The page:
But if he wold be slain of Simekin,
With panade, or knife or boidekin;
For jalous folk been perilous evermo –
Algate they wold hir wives wenden so.
And eek, for she was somedeel smoterlich,
She was as digne as water in a ditch,
And full of hoker and bisemare.
Hir thought that a lady sholde hire spare,
What for her kinred, and hir nortelrye
That she had lerned in the nonnerye. (Chaucer, The Reeve’s Tale, lines 31-48)
This whole passage drips with sarcasm and is, we shall see later, a complete contrast to Alisoun, not just in attitude but in the methodology of description. Here we are given one physical detail – she wore ‘a gite of red’: the rest of the passage is about her husband’s brutish behaviour and her attitude, not her physicality. In terms of giving us a physical impression of Simekin’s wife this passage is empty –as empty as their social pretentions. But in this Tale that is all they have – there are no private spaces, no places to aspire to, to dream about. The miller’s wife, from this description, has nothing tangible about her that is at all attractive – it is all to do with her background and manners.
So if each man in The Miller’s Tale has an imagined private world in which he possesses Alisoun, in The Reeve’s Tale only the public world has any importance. There is certainly no privacy in the miller’s house, thus allowing the bed-trick to take place, but also because Simekin and his wife have an over-weaning pride in her imagined higher social connections. The church is satirized mercilessly here as the narrator describes the priest’s plans for his granddaughter:
The person of the town, for she was fair,
In purpose was to maken hir his heir
Both of his cautel and his mesuage,
And strange he made it of hir marriage.
His purpose was for to bestow hir hye
Into some worthy blood of auncetrye,
Fro hooly chirches good moot been dispended
On hooly chirches blood that is descended;
Therefore he wold his hooly blood honoure,
Though that he holy chirche shold devoure. (Chaucer, The Reeve’s Tale, lines 57-66)
The way Chaucer repeats ‘hooly’ in each of these lines condemns the worldiness and corruption of the priest and exposes the public world of the village as meaningless. As Brown puts it:
The sexual profligacy, social ambition and corruption of the priest, which enabled their union and sustains their aspirations, are described in vituperative terms, and add further to the sense that Simekin’s belief in his own importance is illicit and an overstepping of boundaries. (p. 139)
His overstepping of boundaries is clearly referring to his violent brutality and his theft of corn from all and sundry, protected only by his weapons and the threat of physical violence.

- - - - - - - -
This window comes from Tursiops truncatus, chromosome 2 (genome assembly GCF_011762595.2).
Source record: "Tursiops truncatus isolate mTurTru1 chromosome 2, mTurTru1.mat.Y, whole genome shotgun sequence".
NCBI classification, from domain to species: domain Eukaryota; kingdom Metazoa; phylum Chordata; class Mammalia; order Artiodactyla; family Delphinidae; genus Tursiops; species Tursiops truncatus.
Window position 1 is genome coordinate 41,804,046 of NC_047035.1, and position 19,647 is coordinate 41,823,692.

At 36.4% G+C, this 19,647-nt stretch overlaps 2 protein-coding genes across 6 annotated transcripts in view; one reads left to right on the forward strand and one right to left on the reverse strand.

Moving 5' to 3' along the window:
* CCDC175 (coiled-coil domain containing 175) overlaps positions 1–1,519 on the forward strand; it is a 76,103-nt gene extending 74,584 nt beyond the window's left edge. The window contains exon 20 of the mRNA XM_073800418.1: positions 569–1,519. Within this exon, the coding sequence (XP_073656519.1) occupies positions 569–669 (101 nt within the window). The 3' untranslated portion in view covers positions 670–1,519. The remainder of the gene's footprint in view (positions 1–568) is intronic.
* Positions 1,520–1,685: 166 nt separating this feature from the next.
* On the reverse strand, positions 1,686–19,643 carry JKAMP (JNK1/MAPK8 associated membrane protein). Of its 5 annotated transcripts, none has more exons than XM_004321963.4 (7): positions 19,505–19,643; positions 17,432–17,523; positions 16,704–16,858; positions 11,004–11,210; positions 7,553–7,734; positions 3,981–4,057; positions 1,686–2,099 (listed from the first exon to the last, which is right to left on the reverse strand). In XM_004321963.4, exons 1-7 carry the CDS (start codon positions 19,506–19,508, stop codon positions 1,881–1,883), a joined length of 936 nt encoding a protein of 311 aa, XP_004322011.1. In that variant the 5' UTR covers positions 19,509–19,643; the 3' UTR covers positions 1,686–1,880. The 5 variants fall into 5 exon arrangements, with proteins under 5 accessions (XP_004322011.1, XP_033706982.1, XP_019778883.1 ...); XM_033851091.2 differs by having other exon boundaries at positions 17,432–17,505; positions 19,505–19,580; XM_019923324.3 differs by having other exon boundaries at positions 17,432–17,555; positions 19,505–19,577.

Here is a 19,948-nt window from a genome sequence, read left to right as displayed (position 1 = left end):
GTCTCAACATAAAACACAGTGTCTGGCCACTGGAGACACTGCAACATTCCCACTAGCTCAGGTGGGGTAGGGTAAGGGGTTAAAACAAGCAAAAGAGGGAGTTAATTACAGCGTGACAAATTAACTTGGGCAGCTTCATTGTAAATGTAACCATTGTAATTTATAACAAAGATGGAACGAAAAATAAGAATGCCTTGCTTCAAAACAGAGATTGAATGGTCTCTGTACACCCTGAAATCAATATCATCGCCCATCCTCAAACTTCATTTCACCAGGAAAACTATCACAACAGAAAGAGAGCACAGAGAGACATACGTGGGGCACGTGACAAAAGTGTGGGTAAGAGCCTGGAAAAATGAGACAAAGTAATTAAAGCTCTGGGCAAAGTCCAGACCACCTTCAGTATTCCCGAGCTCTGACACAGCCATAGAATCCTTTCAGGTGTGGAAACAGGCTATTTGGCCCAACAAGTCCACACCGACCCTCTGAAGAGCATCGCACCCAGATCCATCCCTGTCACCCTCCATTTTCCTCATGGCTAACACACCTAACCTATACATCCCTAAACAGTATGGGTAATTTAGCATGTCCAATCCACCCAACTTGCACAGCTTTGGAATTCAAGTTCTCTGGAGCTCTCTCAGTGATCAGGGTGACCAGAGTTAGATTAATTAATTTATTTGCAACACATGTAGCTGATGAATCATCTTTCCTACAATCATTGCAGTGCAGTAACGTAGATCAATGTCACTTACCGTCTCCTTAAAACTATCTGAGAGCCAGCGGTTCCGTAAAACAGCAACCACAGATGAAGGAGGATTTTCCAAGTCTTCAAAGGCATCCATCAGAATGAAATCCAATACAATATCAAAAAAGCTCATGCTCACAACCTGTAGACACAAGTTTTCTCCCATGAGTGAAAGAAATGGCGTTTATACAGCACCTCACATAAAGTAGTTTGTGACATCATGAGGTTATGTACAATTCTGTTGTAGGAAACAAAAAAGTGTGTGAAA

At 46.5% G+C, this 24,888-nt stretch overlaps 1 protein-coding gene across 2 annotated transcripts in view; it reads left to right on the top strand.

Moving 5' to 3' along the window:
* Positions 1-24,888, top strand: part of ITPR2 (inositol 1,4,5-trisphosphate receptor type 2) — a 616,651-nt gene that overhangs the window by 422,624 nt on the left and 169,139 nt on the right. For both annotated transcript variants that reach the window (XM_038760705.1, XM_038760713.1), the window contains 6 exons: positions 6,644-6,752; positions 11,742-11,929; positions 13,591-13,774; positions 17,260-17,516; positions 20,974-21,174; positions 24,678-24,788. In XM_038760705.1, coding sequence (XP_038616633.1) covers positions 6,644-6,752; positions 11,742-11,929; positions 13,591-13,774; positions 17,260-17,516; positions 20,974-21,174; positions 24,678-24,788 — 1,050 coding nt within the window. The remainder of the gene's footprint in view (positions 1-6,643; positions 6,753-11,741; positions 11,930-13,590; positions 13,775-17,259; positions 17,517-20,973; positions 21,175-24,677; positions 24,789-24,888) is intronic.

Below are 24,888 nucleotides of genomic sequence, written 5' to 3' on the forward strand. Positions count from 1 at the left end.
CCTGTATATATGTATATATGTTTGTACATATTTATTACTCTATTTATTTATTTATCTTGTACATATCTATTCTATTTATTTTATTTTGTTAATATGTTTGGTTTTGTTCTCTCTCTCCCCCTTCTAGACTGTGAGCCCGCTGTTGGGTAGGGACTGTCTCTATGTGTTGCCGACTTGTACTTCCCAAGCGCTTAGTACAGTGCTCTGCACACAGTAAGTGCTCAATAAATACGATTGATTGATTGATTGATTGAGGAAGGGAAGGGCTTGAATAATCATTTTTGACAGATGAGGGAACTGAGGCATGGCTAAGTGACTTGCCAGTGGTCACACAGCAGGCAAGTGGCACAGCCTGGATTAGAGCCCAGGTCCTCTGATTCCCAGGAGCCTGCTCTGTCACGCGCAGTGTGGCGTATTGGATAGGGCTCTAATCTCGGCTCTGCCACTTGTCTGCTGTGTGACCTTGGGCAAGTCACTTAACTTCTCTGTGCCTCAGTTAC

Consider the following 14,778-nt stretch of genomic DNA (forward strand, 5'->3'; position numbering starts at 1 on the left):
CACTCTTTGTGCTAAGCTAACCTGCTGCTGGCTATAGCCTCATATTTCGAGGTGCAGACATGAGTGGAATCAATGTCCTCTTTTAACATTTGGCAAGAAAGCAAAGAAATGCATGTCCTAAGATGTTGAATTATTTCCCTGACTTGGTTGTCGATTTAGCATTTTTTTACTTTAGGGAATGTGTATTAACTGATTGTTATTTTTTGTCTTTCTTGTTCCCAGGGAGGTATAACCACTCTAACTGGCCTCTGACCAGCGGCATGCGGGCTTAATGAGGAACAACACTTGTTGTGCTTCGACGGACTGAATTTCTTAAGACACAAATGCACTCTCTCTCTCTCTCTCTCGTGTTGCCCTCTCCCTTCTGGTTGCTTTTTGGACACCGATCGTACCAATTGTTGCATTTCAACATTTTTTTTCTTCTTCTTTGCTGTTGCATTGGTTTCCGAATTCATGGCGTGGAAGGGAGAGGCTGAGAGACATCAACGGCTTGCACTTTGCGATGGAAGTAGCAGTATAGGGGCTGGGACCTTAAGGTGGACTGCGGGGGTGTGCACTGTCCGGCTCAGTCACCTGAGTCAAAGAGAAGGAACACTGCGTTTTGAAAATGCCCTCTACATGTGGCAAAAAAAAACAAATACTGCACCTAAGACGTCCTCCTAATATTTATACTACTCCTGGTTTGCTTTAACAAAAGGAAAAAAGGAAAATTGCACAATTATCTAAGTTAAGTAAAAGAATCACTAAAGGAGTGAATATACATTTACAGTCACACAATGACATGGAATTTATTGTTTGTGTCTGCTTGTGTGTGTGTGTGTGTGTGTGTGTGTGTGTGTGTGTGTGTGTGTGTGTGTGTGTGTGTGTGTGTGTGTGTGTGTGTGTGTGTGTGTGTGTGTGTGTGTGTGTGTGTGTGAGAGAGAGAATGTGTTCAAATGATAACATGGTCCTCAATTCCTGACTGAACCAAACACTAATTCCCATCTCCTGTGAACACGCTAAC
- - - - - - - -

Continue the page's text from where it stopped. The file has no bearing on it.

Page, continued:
This dichotomy between the two tales works in almost every level. Nicholas, for all his ‘punishment’ at the end of the tale, is clever and sophisticated. Chaucer or the Miller as narrator take s a loving and affectionate view of his books and the tools of his study which are described in detail and with relish:
His Almageste, and bookes grete and smale,
His atrelable, longynge for his art,
His augrym stones layen layen faire apart,
On shelves couched at his beddes heed:
His presse ycovered with a falding reed;
And al above there lay a gay sautrie,
On which he made a-nyghtes melodie. (Chaucer, the Miller’s Tale, ll.22-28)
Here the detailed way the narrator describes the arcane and esoteric tools and instruments of astrology, and their careful arrangement – both in Chaucer’s verse and in Nicolas’s bedroom – present the objects as things to be revered and valued in themselves. We will see a similar physical enjoyment of the inherent value of material things, even material and quotidian things, in the narrator’s long description of Alisoun.
Similarly his elaborate plan to spend an entire night with Alison is highly detailed and clever, based on delusion and trickery and superb manipulation of John’s credulity – we and Nicolas seem to take as much pleasure from the plan as from its objective.
By contrast, the students in The Reeve’s Tale have nothing to set them apart from any other human being– no musical talent, no psychological understanding of the needs of women – just brute opportunistic revenge and comic Northern accents. They are easily duped by Simekin freeing their horse into the fen and their cuckolding of the miller is due to luck and happenstance, not careful planning and the intricate world of make-believe that Nicholas conjures up. The world of the reeve is a barbaric one with no redeeming features, whereas The Miller’s Tale is full, by contrast, of what we might go so far as to call finer feeling. Even Absolon’s pretentiousness and lack of self-knowledge, his preening vanity and his belief in his appeal to the ladies is at least an aspiration to rise above the limitations of what it is to be human – but there is no such aspiration in The Reeve’s Tale.